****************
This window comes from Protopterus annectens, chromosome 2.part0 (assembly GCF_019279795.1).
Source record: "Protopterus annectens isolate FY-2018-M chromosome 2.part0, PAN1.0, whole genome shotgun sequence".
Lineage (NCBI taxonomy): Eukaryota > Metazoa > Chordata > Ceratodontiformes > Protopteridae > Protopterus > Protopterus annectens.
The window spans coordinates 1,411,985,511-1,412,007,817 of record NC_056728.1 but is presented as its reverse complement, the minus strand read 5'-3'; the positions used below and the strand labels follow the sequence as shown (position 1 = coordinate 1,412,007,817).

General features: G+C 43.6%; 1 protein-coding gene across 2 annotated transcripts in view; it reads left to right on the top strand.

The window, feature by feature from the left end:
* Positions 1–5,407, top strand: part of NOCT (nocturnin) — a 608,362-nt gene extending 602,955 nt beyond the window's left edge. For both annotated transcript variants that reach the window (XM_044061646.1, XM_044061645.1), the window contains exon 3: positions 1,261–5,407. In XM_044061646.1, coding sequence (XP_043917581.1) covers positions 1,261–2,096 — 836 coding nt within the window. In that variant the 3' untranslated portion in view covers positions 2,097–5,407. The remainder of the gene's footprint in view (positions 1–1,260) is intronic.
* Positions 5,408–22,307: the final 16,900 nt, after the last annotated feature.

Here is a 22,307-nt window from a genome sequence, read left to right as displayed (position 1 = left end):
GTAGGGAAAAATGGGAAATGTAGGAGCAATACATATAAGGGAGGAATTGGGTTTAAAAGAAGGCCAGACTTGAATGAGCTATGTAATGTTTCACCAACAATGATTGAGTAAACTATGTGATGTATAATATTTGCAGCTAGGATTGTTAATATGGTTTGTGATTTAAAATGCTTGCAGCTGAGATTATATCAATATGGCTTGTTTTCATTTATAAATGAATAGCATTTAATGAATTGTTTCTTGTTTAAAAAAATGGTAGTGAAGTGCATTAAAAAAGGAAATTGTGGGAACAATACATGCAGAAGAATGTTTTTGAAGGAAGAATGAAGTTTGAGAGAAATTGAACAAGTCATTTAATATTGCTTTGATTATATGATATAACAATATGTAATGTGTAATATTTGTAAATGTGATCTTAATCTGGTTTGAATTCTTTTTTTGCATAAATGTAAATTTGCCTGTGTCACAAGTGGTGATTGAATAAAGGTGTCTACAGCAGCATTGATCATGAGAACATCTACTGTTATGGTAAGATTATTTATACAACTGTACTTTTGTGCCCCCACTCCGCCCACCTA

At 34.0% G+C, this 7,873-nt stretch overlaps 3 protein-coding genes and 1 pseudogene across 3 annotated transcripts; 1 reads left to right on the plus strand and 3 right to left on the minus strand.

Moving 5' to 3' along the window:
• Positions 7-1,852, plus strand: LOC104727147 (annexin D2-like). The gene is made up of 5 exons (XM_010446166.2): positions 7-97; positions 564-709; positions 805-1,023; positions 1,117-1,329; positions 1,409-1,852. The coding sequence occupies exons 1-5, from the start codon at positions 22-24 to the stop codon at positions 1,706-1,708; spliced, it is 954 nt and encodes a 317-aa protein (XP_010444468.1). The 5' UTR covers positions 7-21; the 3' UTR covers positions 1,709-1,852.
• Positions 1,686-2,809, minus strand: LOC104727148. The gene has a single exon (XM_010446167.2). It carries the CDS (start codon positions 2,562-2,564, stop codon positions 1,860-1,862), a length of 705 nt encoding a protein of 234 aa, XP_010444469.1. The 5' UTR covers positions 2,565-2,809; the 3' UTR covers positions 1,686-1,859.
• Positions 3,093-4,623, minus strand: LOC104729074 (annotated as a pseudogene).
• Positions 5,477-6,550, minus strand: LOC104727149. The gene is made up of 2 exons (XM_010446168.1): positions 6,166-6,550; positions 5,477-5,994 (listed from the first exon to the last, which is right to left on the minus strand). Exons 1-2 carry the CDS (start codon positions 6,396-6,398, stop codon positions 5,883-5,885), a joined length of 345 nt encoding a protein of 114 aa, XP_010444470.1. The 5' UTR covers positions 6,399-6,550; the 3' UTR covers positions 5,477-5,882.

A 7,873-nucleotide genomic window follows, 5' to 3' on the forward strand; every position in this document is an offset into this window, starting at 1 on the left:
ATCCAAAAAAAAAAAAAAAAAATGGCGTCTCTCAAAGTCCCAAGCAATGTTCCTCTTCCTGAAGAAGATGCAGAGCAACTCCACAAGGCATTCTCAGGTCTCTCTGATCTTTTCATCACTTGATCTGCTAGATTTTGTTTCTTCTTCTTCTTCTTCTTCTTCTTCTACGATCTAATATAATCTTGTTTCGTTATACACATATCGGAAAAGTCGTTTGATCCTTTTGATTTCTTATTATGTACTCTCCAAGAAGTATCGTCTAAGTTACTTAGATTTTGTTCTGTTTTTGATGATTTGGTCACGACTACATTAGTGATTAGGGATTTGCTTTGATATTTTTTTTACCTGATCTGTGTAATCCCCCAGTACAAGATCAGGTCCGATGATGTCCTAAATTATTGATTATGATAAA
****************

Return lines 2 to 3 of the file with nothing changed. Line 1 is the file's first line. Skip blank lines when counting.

Source record: "Protopterus annectens isolate FY-2018-M chromosome 2.part0, PAN1.0, whole genome shotgun sequence".
Lineage (NCBI taxonomy): Eukaryota > Metazoa > Chordata > Ceratodontiformes > Protopteridae > Protopterus > Protopterus annectens.